Surgery Section DOI : 10.7860/JCDR/2018/32633.12282
Year : 2018 | Month : Nov | Volume : 12 | Issue : 11 Page : PJ01 - PJ01

Ball in Right Atrium Cavity: What is your Diagnosis?

Ansul Kumar1, Arpita Rai2

1 Assistant Professor, Department of Cardiothoracic and Vascular Surgery, Rajendra Institute of Medical Sciences, Ranchi, Jharkhand, India.
2 Assistant Professor, Department of Oral Medicine and Radiology, Jamia Millia Islamia, New Delhi, Delhi, India.


NAME, ADDRESS, E-MAIL ID OF THE CORRESPONDING AUTHOR: Dr. Ansul Kumar, Assistant Professor, Department of Cardiothoracic and Vascular Surgery, RIMS, Ranchi-834009, Jharkhand, India.
E-mail: docansul@gmail.com
Abstract

How to cite this article

Ansul Kumar, Arpita Rai, .BALL IN RIGHT ATRIUM CAVITY: WHAT IS YOUR DIAGNOSIS?.Journal of Clinical and Diagnostic Research [serial online]2018 Nov[cited:2019 May 23] 11 PJ01 - PJ01
 Available from
http://www.jcdr.net//back_issues.asp

A 28-year-old female presented with dyspnea on exertion for the last three years. Clinical examination showed presence of systolic murmur over 2nd intercostal space radiating to ipsilateral axilla. Trans-Oesophageal Echocardiography (TTE) revealed enlarged Right Atrium (RA), Right Ventricle (RV) and Left Atrium (LA). TTE also showed presentation of a ball in the right atrial cavity [Table/Fig-1], along with normal bilateral ventricular function and left to right shunt [Table/Fig-2].

Transesophageal Echocardiography (TEE) showing ball in RA.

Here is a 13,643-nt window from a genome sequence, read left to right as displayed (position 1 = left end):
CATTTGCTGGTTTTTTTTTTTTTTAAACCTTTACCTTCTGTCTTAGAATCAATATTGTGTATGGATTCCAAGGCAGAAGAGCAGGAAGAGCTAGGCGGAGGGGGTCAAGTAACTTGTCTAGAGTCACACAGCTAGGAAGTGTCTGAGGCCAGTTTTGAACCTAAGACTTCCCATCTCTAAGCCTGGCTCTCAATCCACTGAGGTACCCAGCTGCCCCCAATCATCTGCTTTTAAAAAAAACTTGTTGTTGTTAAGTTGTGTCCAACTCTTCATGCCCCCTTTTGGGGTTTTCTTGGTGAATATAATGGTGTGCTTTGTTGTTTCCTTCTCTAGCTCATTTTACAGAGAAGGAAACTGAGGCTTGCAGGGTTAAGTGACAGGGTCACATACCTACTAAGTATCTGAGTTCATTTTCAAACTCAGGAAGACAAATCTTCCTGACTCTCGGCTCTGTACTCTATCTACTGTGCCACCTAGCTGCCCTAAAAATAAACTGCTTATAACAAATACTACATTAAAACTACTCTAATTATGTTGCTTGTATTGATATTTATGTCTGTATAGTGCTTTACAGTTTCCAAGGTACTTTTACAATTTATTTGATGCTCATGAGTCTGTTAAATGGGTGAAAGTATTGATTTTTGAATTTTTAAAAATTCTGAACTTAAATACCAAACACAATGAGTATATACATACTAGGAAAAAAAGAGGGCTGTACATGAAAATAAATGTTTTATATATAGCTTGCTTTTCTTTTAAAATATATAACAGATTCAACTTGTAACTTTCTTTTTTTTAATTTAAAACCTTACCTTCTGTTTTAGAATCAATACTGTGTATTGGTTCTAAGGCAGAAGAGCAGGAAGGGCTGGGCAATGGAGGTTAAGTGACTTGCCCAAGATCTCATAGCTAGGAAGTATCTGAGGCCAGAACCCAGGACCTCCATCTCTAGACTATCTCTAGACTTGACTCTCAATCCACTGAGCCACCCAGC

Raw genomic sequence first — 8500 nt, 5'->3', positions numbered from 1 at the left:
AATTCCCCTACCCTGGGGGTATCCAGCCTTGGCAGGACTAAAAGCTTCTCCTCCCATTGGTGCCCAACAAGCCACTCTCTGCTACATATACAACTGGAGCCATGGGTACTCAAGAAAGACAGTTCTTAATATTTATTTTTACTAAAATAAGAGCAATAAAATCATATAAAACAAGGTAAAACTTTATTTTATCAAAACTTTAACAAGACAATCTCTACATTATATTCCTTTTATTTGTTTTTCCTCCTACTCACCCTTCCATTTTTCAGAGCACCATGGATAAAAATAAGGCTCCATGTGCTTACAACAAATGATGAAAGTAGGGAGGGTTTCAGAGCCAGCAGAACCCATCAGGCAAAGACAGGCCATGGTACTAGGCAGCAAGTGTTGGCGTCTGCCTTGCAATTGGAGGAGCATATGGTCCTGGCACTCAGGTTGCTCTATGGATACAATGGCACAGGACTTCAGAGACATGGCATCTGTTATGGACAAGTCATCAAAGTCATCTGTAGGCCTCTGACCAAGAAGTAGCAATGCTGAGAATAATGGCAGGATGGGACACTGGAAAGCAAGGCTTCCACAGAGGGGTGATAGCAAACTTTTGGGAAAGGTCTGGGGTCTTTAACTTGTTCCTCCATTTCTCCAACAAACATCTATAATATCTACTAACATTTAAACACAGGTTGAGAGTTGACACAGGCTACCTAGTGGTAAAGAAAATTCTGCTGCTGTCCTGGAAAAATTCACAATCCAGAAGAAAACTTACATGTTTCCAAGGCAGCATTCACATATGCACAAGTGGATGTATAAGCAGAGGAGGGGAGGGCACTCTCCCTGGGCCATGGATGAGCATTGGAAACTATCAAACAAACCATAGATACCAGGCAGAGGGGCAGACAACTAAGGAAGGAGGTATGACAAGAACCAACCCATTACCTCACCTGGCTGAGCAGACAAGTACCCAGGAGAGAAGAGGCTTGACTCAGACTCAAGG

RA: Right atrium, RSOV: Ruptures sinus of valsalva

TEE showing left to right shunt from right coronary sinus to right atrium.

Cardiac catheterization study confirmed Rupture Sinus of Valsalva (RSOV) arising from right coronary sinus and projecting to right atrium with oxygen step-up in RA. Intraoperatively the enlarged, globular mass seen in RA [Table/Fig-3] was plicated and Poly Tetra Flouro Ethylene (PTFE) patch closure of aortic end of the sinus was performed.

Intraoperative photograph showing a ball in the right atrium.

Ruptured sinus of valsalva aneurysm, a rare but well-recognised clinical entity, is invariably a form of left-to-right shunt due to rupture into right-sided chambers. This condition is found more commonly in Asians than western population [1]. Recently, Xin-Jin L et al., have proposed a modified Sakakibara classification system for RSOV aneurysm according to the site of rupture [2]. Surgical closure is the backbone of therapy for RSOV and has operative mortality of <5 % [3]. Transcatheter closure has been proposed as a safe and effective alternative to traditional surgical correction in selected cases [4,5].

References

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[2]Xin-Jin L, Xuan L, Bo P, Hong-Wei G, Wei W, Shou-Jun L, Sheng-Shou H, Modified sakakibara classification system for ruptured sinus of valsalva aneurysm J Thorac Cardiovasc Surg 2013 146(4):874-78.

[3]van Son JA, Danielson GK, Schaff HV, Orszulak TA, Edwards WD, Seward JB, Long-term outcome of surgical repair of ruptured sinus of Valsalva aneurysm Circulation 1994 90(5 Pt 2):II20-29.

[4]Kerkar PG, Ruptured sinus of Valsalva aneurysm: Yet another hole to plug! Annals of Pediatric Cardiology 2009 2(1):83-84.

[5]Zhong L, Tong SF, Zhang Q, Zhang ZH, Yao Q, Li YH, Clinical efficacy and safety of transcatheter closure of ruptured sinus of Valsalva aneurysm Catheter Cardiovasc Interv 2014 84:1184-89.